Gulf banks to benefit from financial buffers

Updated 06 December 2017
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Gulf banks to benefit from financial buffers

LONDON: Gulf banks are expected to benefit from an uptick in the regional economy next year, according to Moody’s.
The credit ratings agency said the outlook for GCC banks was stable — reflecting strong financial fundamentals, particularly in the largest banking systems.
Still, fiscal and geopolitical challenges remain for some economies in the Gulf, it said in a report released on Wednesday.
It forecasts that real GDP growth in the region will pick up slightly to around 2 percent in 2018 from no growth in 2017, as oil prices stabilize between $50 and $60 a barrel.
“Although fiscal consolidation efforts in the region will persist, key regional infrastructure projects, such as UAE Expo 2020, World Cup Qatar 2022 and the Saudi National Transformation Program will support capital spending and credit growth which should expand by 5 percent in 2018,” Moody’s said.
Low cost and stable funding, combined with elevated liquidity buffers will remain a credit strength of GCC banks.
In 2017, governments injected liquidity from international debt issuances, thereby easing a lengthy funding squeeze which had stemmed from low oil prices.
“The strong financial fundamentals in the Gulf banking systems makes the industry more resilient to lower profitability and weaker loan quality issues,” said Olivier Panis, a vice president and senior credit officer at Moody’s.
“Nonetheless, fiscal and geopolitical risks pose challenges in Qatar, Oman and Bahrain.”
Individually, in the UAE, Saudi Arabia and Kuwait, which account for around three quarters of GCC banking assets, the outlook is stable.
However Bahrain and Oman are more weakly positioned.
In Qatar, a diplomatic row with several other GCC members has severely impacted trade and tourism, putting pressure on banks’ loan quality, Moody’s said.
Problem loans for the region’s banks are expected to increase next year following sluggish economic activity in 2017, and banks remain vulnerable to high borrower and sector loan concentrations.


Potential SABIC deal would affect Saudi Aramco IPO time frame, says CEO Nasser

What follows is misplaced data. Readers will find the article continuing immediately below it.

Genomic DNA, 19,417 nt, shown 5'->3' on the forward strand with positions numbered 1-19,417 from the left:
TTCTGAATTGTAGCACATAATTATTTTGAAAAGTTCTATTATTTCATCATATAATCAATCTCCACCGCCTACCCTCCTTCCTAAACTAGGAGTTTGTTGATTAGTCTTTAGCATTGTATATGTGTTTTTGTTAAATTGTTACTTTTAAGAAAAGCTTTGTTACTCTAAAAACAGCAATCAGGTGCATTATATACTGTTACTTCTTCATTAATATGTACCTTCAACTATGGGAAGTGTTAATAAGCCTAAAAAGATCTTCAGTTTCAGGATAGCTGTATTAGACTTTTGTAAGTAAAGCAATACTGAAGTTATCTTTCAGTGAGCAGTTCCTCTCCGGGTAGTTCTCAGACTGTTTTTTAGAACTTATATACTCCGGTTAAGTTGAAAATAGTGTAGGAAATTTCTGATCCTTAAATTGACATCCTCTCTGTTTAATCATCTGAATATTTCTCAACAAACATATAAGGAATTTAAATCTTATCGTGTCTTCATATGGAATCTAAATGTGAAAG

Updated 20 July 2018
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Potential SABIC deal would affect Saudi Aramco IPO time frame, says CEO Nasser

JEDDAH: A potential deal to buy a stake in petrochemical maker SABIC would affect the time frame of Saudi Aramco's initial public offering (IPO), the oil firm's president and CEO Amin H. Nasser said Friday. 

The IPO of around 5 percent of Aramco, which was initially to take place this year but is now more likely to happen later, would be the world's biggest listing, raising up to $100 billion.

Nasser said that buying a stake in a chemical company like SABIC would positively affect Aramco's revenue, Al Arabiya reported.

“We are still in the very early stages of the discussion to buy a stake in SABIC,” the Aramco CEO said.

“Aramco is ready for the initial offer and the timing remains subject to the state's decision.”

Saudi Aramco said on Thursday it is looking at the possibility of buying a stake in SABIC, a move that could boost the state oil giant’s market valuation ahead of the planned IPO.
Aramco said in a statement that it was in “very early-stage discussions” with the Kingdom’s Public Investment Fund (PIF) to acquire the stake in SABIC via a private transaction. It has no plans to acquire any publicly held shares, it said.
In a separate statement, PIF also said talks about a sale were in early stages. “There is a possibility that no agreement will be reached in relation to this potential transaction,” it said.